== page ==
U.S. Minerals LLC has been hit with a sixth wave of federal health and safety citations—including a third round at one plant—leaving the embattled abrasives maker with seven new citations and an additional $83,000 in proposed fines.
In all, the Occupational Safety and Health Administration has issued more than 140 citations and nearly $1.5 million in proposed penalties since August 2010 against U.S. Minerals for operations at its four plants.
The company, based in Dyer, IN, was placed in OSHA’s Severe Violator Enforcement Program in December 2010.
U.S. Minerals has vigorously contested all of the citations and penalties.
“Our entire case is scheduled for a mediation with OSHA in June, and we are looking forward to that opportunity to have a meaningful dialogue and to try to resolve this matter amicably,” said company vice president Jason Vukas. “We continue to stand behind our safety record at Baldwin and all of our facilities.”
The newest citations, released Tuesday (Feb. 22), involve allegations at the company’s “wet plant” operation in Baldwin, IL. OSHA already issued nine citations and a proposed $158,200 fine against the facility in August and 35 citations and a $466,400 proposed fine in September. The three sets of citations stem from two different inspections. OSHA has called the Baldwin plant “antiquated and poorly maintained.”
The current citations comprise:
• One willful citation, with a proposed penalty of $56,000, for allegedly failing to develop and document procedures to control potentially hazardous energy.
OSHA requires employers to establish a program of energy control procedures, training and periodic inspections to ensure that machinery and equipment are isolated from their energy sources before an employee performs servicing or maintenance.
• Three repeat citations, with proposed fines of $18,000, alleging failure to have guardrails on an open-sided platform 17 feet high, failure to install guarding on a material dump hopper, and failure to provide and use lockout/tagout hardware devices for securing or blocking machines from energy sources. The violation regarding the open-sided platform was corrected during inspection, OSHA said.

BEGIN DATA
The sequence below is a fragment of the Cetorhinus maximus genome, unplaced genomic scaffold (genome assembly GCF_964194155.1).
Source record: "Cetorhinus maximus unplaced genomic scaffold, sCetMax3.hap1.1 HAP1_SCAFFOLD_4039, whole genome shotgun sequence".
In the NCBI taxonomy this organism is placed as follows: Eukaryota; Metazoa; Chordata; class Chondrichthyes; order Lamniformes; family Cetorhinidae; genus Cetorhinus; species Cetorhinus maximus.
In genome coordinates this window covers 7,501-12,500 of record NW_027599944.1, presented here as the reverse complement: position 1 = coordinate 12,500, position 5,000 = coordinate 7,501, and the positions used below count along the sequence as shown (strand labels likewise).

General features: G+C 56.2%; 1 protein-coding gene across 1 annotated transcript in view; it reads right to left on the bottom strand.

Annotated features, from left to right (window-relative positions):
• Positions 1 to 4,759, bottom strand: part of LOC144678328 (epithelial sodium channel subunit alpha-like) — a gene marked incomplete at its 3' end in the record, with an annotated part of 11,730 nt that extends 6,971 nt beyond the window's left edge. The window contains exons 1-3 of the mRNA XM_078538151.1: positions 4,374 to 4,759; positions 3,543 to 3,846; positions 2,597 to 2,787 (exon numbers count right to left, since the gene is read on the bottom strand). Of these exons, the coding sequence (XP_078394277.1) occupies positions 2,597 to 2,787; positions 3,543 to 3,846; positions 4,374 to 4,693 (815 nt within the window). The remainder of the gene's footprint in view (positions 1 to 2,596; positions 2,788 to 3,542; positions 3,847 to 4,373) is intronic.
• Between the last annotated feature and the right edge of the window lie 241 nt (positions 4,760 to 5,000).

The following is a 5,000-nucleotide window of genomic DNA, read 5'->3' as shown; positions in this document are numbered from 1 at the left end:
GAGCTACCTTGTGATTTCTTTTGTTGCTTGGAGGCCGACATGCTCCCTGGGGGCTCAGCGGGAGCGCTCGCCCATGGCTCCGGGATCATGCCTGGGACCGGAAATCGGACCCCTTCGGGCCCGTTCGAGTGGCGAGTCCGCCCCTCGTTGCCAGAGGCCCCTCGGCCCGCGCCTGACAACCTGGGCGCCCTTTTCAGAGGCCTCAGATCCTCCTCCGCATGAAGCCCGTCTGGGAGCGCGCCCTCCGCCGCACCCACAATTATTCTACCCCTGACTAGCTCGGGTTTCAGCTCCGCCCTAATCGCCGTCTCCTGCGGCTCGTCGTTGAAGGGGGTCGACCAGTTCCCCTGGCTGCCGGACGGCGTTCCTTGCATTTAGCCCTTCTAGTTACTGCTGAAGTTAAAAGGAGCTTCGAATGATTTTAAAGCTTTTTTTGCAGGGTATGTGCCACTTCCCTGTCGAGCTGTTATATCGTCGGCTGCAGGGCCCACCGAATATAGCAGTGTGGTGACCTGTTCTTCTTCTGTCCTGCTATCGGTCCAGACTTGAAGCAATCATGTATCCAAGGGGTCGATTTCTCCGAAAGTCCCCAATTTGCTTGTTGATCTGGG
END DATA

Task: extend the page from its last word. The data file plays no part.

• Three serious citations, with proposed penalties totaling $9,000, alleging lack of inspection and maintenance documentation for a Caterpillar 980G Loader, use of an unguarded conveyer tail pulley, and failure to have authorized employees affix lockout/tagout equipment to energy isolation devices.
A willful violation is issued for either intentional disregard for the requirements of the law or plain indifference to employee safety and health. A repeat citation reflects a previous citation for the same or a similar violation. A serious citation reflects “substantial probability” that death or serious harm could result from a hazard about which the employer knew or should have known.
“U.S. Minerals’ failure to develop and implement plans to control hazardous energy and prevent injuries to workers is simply unacceptable,” said Thomas Bielema, OSHA’s area director in Peoria.
“U.S. Minerals repeatedly has been cited at this facility and others for failing to follow OSHA safety and health standards to protect workers. OSHA is committed to ensuring employers abide by the law, which requires common-sense safety practices.”
The results of the Baldwin facility inspections last summer prompted OSHA to initiate inspections of the company’s three other facilities. Those inspections resulted in:
• 28 health and safety citations and $396,000 in proposed penalties for alleged violations at U.S. Minerals’ facility in Coffeen, IL;
• 38 citations and $273,000 in proposed penalties issued Dec. 2 in connection with U.S. Minerals’ facility in Galveston, TX; and
• 30 citations and proposed fines totaling $110,400 issued in November against a plant in Harvey, LA.
The Severe Violator Enforcement Program focuses on employers with a history of safety violations. This program includes mandatory OSHA follow-up inspections and inspections of other worksites of the same employer.
U.S. Minerals has 15 business days from receipt of its citations and penalties to comply, request an informal conference with OSHA’s area director, or contest the findings before the independent Occupational Safety and Health Review Commission.